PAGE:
Business and economics news
List of government institutions indebted to banks
It has been revealed that the Ceylon Petroleum Corporation (CPC) is the government institution that owes the highest amount to banks and that it has reached the Rs. 389 billion mark by April 2014.

By end last year the CPC owed the banks Rs. 419 billion, indicate the Mid-Year Fiscal Position Report 2014 released by the Finance Ministry.

The next in line that owes the banks is the Ceylon Electricity Board (CEB). This report states that the CEB owes Rs. 44.3 billion to banks by April 2014.

By last April, SriLankan Airlines owed banks Rs. 30.1 billion, the Sri Lanka Ports Authority Rs. 5.8 billion and the State Pharmaceutical Corporation owed Rs. 04 billion.

By this time the Ceylon Fertilizer Corporation had to repay Rs. 17.7 billion to the banks.


Whither Sri Lanka’s tourism in face of Aluthgama incidents?

With Australia issuing a travel advisory to tourists to be vigilant when travelling to Sri Lanka following the sectarian clashes in Aluthgama and Beruwala, Sri Lanka Association of Inbound Tour Operators (SLAITO) chairman Mahendra Kariyawasam said that these incidents have not affected tourism in the areas as yet.

He added that May-June is a lean period for tourist arrivals in the Aluthgama and Beruwala areas and instead they mostly travel to the eastern regions.

“So during this period the hotels in this area are not fully occupied,” Kariyawasam said.


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Central Bank clarifies recent media reports on External Debt Statistics in Annual Report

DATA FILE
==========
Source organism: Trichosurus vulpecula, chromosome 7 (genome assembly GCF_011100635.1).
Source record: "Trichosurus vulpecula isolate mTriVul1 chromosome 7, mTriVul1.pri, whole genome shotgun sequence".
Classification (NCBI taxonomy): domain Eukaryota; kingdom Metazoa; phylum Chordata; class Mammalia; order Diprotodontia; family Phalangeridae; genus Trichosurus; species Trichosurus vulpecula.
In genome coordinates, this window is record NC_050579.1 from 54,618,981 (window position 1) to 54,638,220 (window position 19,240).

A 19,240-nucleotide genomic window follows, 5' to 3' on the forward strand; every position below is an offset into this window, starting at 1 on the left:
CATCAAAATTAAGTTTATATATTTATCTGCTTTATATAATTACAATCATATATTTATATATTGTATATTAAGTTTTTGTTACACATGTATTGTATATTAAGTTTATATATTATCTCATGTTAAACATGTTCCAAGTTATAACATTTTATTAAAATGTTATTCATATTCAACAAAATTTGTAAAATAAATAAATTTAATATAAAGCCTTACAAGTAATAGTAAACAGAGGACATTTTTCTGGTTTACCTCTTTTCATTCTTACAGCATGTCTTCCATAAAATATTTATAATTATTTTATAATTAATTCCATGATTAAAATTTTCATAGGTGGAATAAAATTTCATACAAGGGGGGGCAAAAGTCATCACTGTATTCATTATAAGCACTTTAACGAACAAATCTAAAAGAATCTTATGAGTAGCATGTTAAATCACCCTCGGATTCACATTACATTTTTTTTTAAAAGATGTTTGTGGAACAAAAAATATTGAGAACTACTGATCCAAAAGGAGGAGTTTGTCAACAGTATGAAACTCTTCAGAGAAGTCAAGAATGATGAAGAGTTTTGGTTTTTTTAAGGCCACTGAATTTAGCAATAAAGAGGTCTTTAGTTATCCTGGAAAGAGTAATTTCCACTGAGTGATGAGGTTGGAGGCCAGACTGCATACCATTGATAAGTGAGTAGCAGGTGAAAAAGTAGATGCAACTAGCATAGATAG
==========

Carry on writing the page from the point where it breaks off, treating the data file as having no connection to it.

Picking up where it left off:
The recent press release by the Public Debt Department (PDD) highlighted the improvements in government’s external debt position. These improvements are well documented in the Central Bank Annual Report 2013 under Section 6.4 (pp. 176-180) and in Appendix Tables 105 to 113 and in Special Statistical Appendix Table 7, where the external debt of the government expressed as a per cent of GDP shows a decline to 34.1 per cent in 2013 from 36.5 per cent in 2012.

However, a few commentaries that have appeared in recent press articles and reports have attempted to point out a higher level of government external debt, on the basis of the outstanding external debt position of the country as presented in the Annual Report 2013. In this regard, it must be mentioned that the outstanding external debt position as reported in the Annual Report of the Central Bank is the total of the outstanding position of the SDRs, intercompany lending and Direct Investment Enterprises (DIEs), in addition to the external debt of the Government. Such classification is based on the International Monetary Fund (IMF) Balance of Payments Manual 6 (BPM6) presentation format, and is also followed by many advanced economies. The external financing contracted by deposit taking financial institutions, private sector and SOEs and direct investment enterprises in any country depends purely on their balance sheet strength, while the Government debt position reflects the direct indebtness of the Government. The Central Bank Annual Report 2013 clearly highlights this position under Section 5.12 (pp. 154) where government external debt is shown as only 56 per cent of the total external debt, while the balance is shown as being owned by deposit taking financial institutions, private sector and SOEs, Central Bank and direct investment enterprises.

The Manual of Effective Debt Management of the United Nations Economic and Social Commission for Asia and the Pacific (UN-ESCAP) under the section “Definition and Types of Public Debt” reviews the definitions of external public debt by multilateral agencies. It also proposes coverage of data that can be included to further improve compilation of external debt position of a country. Coverage of data presented in the PDD press announcement is of the government’s external debt position. Such compilation was first introduced in 2008 under the supervision and guidance of the then Deputy Governor of the Central Bank of Sri Lanka (CBSL) Mr. W A Wijewardena.
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